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R-Duloxetine and N-Methyl Duloxetine as Novel Analgesics Against Experimental Postincisional Pain

Wang, Chi-Fei MD; Russell, Gabriella BFA; Wang, Sho-Ya PhD; Strichartz, Gary R. PhD; Wang, Ging Kuo PhD

doi: 10.1213/ANE.0000000000001086
Anesthetic Pharmacology: Research Report

BACKGROUND: Antidepressant S-duloxetine alleviates intractable pain associated with diabetic peripheral neuropathy and fibromyalgia. It also reduces both acute and persistent pain in various animal models. This study addresses whether the enantiomer, R-duloxetine, and the homolog, N-methyl duloxetine, could act as analgesics and whether they block neuronal Na+ channels.

METHODS: The rat incision plus extension model on the dorsothoracic skin was applied to evoke postoperative mechanoallodynia and hyperalgesia, measured for 5 days postoperatively by local responses to von Frey filaments. R-Duloxetine and N-methyl duloxetine were administered systemically (intraperitoneal) or locally (subcutaneous [SC]) 1 hour before the surgery. The block of Na+ currents in rat neuronal GH3 cells was determined under the whole-cell configuration.

RESULTS: Ipsilateral SC injections (2 mg/0.4 mL) of R-duloxetine and N-methyl duloxetine reduced both postoperative allodynia and hyperalgesia by approximately 89% to 99% in the area under the curve of skin responses next to incision over 5 days. Systemic intraperitoneal injections at a higher dosage (10 mg) had smaller analgesic effects (reduced by approximately 53%–69%), whereas contralateral SC injections (10 mg) were ineffective. Both R-duloxetine and N-methyl duloxetine blocked neuronal Na+ currents, with a higher affinity for the inactivated than the resting states. In addition, both drugs elicited significant use-dependent block of Na+ currents when stimulated at 5 Hz.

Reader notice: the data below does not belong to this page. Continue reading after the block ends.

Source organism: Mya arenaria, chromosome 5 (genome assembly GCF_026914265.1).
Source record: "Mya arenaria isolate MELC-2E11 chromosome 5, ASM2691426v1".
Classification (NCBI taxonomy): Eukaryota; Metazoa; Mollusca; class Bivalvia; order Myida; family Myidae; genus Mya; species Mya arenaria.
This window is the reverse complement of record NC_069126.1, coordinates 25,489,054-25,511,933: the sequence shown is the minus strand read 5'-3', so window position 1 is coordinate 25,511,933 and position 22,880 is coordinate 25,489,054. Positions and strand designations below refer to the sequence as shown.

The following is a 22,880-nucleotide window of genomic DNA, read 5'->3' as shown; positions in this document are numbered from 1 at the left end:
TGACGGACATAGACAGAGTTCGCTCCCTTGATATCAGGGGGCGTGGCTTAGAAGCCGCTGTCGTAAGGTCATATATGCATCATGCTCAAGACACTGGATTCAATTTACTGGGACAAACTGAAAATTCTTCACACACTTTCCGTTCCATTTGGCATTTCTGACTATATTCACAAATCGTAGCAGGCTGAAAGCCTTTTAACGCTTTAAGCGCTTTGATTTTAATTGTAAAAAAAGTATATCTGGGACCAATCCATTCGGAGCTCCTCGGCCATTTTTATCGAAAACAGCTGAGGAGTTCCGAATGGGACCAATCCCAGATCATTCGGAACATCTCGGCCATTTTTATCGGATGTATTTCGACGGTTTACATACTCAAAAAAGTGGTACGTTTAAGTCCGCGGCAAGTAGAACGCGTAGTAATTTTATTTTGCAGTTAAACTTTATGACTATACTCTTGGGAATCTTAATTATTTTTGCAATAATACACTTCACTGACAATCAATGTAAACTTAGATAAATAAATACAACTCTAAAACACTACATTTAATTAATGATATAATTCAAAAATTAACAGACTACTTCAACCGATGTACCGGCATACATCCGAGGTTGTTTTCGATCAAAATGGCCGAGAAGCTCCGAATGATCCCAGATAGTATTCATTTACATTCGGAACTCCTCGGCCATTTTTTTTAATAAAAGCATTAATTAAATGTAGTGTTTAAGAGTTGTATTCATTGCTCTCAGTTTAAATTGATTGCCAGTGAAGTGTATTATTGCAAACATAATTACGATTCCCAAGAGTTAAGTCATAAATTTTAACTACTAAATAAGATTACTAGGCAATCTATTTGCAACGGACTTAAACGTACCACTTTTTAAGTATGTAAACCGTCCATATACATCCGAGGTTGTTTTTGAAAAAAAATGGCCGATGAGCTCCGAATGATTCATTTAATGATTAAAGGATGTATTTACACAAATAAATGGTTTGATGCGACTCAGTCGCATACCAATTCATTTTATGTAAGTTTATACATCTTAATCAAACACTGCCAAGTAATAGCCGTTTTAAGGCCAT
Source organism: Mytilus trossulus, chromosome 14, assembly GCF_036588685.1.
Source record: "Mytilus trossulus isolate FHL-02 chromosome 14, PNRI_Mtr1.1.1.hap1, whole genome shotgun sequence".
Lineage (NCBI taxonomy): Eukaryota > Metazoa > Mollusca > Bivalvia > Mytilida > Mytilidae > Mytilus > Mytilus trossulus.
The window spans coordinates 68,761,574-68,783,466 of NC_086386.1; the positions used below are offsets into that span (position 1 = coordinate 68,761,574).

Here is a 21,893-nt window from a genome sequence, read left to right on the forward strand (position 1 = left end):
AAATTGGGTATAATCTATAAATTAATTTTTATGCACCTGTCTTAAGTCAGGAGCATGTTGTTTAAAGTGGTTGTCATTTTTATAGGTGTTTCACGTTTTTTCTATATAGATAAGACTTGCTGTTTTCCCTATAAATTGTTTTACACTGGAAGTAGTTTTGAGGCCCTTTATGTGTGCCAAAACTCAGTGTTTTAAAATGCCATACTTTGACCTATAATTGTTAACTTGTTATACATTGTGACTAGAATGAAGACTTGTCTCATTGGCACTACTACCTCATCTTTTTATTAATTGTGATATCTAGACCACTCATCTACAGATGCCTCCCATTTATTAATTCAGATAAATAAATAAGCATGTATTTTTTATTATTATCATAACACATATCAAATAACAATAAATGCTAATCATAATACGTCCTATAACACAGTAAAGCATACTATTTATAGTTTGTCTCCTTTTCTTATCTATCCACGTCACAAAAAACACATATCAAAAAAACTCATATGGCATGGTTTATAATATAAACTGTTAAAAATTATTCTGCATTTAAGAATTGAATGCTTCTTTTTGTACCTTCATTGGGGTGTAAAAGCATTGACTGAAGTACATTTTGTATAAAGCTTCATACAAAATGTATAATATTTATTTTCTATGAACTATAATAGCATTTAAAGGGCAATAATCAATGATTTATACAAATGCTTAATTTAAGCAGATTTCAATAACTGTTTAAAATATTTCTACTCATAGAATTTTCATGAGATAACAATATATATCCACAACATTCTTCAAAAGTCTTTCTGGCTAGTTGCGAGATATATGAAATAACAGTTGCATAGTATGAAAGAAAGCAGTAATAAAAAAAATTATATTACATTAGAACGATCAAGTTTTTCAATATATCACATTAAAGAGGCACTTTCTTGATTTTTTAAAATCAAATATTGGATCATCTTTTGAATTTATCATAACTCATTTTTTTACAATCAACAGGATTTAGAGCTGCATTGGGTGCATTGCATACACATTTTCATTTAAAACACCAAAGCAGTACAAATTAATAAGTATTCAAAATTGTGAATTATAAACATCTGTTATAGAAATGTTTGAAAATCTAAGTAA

CONCLUSIONS: R-Duloxetine and N-methyl duloxetine are highly effective against postoperative pain using the skin incision model, and they elicit both tonic and use-dependent block of neuronal Na+ channels. Our results suggest that R-duloxetine and N-methyl duloxetine are applicable as novel analgesics.

Published ahead of print December 7, 2015

From the *College of Medicine, National Cheng Kung University, Tainan, Taiwan; Department of Anesthesiology, Perioperative, and Pain Medicine, Brigham & Women’s Hospital, Boston, Massachusetts; and Department of Biological Sciences, SUNY at Albany, Albany, New York.

Accepted for publication September 14, 2015.

Published ahead of print December 7, 2015

Funding: This research was funded by National Institutes of Health grant number GM094152 and CA080153.

The authors declare no conflicts of interest.

Reprints will not be available from the authors.

Address correspondence to Sho-Ya Wang, PhD, Department of Biological Sciences, SUNY at Albany, 1400 Washington Ave., Albany, NY 12222. Address e-mail to

© 2016 International Anesthesia Research Society